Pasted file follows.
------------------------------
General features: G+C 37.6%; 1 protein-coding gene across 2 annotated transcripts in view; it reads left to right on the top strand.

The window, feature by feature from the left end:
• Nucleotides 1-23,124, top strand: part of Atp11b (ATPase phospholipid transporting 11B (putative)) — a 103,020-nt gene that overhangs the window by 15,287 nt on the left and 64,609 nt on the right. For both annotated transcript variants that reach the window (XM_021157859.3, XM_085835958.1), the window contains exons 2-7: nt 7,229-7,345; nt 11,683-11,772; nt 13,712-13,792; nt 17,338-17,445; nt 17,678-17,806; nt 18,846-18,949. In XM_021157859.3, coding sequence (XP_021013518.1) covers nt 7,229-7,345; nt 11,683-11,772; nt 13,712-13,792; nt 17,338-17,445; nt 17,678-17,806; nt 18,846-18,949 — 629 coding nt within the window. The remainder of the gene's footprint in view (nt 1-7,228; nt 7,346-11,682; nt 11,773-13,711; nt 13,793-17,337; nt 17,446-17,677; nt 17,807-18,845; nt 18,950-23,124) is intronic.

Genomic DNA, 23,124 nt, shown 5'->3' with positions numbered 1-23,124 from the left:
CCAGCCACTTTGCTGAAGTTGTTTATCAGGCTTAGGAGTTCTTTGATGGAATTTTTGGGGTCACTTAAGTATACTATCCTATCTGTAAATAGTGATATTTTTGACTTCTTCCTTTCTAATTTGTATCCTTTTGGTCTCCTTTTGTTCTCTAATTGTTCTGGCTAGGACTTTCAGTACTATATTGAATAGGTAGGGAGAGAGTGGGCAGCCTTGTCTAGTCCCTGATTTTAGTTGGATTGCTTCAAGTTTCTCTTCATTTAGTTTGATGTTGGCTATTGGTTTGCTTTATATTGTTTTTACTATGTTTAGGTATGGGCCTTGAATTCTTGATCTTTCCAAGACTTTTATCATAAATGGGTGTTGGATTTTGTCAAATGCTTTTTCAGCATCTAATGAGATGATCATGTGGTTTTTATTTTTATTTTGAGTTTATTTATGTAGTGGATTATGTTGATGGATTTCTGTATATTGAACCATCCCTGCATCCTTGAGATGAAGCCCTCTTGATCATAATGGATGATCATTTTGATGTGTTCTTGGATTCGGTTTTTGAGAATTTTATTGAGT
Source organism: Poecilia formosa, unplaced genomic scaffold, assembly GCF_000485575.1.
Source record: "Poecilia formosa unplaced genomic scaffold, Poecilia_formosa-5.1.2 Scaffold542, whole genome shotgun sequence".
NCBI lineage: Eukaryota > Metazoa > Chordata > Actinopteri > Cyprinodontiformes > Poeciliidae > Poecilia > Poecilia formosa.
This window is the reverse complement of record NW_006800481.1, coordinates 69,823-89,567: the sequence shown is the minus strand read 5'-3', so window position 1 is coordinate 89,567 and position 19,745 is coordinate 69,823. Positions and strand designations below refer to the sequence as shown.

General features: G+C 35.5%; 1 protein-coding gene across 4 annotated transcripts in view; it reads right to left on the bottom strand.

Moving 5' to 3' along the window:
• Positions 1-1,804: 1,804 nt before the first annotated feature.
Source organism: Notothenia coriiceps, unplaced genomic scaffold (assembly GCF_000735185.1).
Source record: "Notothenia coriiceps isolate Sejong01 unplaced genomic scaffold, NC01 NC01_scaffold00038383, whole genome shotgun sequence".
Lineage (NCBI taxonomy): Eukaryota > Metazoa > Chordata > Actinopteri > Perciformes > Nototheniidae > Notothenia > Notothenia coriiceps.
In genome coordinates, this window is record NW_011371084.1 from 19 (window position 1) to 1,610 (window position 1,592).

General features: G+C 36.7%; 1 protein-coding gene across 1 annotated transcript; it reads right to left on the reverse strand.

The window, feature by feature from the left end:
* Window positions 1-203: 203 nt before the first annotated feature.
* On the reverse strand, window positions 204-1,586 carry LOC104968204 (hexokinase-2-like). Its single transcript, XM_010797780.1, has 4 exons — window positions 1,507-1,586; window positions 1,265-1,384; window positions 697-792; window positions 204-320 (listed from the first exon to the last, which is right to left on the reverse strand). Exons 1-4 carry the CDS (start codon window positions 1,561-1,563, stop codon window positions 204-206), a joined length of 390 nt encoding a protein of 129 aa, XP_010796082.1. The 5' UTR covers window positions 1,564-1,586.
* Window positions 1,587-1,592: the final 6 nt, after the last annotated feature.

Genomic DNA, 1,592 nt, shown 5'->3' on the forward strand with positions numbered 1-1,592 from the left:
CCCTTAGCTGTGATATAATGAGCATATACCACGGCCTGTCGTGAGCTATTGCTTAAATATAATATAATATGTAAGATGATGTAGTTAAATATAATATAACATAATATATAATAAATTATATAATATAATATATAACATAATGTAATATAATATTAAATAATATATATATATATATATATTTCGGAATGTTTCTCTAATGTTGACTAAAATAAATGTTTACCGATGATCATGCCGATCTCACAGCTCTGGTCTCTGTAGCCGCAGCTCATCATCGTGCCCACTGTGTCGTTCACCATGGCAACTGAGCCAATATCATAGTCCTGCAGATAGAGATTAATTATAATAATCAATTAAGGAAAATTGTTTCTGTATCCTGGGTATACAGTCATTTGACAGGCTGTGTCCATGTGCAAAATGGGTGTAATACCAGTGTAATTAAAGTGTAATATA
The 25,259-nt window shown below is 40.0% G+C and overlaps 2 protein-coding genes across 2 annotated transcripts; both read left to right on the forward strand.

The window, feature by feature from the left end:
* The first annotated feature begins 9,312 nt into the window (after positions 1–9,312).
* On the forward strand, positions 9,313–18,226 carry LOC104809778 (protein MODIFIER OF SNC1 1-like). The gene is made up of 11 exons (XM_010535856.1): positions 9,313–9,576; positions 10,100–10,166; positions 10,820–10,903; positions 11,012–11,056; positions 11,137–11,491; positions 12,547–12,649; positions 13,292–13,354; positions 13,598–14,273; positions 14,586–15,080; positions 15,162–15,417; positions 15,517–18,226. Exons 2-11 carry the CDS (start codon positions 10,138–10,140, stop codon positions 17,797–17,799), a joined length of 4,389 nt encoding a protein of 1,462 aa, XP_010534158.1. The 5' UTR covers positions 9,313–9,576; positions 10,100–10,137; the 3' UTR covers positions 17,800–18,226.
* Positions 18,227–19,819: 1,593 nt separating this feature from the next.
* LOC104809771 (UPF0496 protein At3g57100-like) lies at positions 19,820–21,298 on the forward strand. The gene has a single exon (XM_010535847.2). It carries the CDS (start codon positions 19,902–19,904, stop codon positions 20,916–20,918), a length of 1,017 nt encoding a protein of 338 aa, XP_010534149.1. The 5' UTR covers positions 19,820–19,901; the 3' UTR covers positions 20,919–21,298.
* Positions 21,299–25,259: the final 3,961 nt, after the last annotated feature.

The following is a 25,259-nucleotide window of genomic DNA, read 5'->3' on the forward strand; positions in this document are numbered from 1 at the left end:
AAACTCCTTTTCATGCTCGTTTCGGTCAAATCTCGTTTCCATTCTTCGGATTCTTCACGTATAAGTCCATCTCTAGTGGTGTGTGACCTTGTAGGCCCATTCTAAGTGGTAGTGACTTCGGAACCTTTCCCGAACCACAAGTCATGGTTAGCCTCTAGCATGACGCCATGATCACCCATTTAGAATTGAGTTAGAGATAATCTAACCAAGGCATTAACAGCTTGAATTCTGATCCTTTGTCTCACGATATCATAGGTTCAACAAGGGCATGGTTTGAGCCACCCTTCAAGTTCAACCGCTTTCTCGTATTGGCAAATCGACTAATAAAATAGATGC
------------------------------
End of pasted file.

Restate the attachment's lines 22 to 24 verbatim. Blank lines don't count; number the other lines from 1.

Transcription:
Genomic DNA, 1,592 nt, shown 5'->3' on the forward strand with positions numbered 1-1,592 from the left:
CCCTTAGCTGTGATATAATGAGCATATACCACGGCCTGTCGTGAGCTATTGCTTAAATATAATATAATATGTAAGATGATGTAGTTAAATATAATATAACATAATATATAATAAATTATATAATATAATATATAACATAATGTAATATAATATTAAATAATATATATATATATATATATTTCGGAATGTTTCTCTAATGTTGACTAAAATAAATGTTTACCGATGATCATGCCGATCTCACAGCTCTGGTCTCTGTAGCCGCAGCTCATCATCGTGCCCACTGTGTCGTTCACCATGGCAACTGAGCCAATATCATAGTCCTGCAGATAGAGATTAATTATAATAATCAATTAAGGAAAATTGTTTCTGTATCCTGGGTATACAGTCATTTGACAGGCTGTGTCCATGTGCAAAATGGGTGTAATACCAGTGTAATTAAAGTGTAATATA
The 25,259-nt window shown below is 40.0% G+C and overlaps 2 protein-coding genes across 2 annotated transcripts; both read left to right on the forward strand.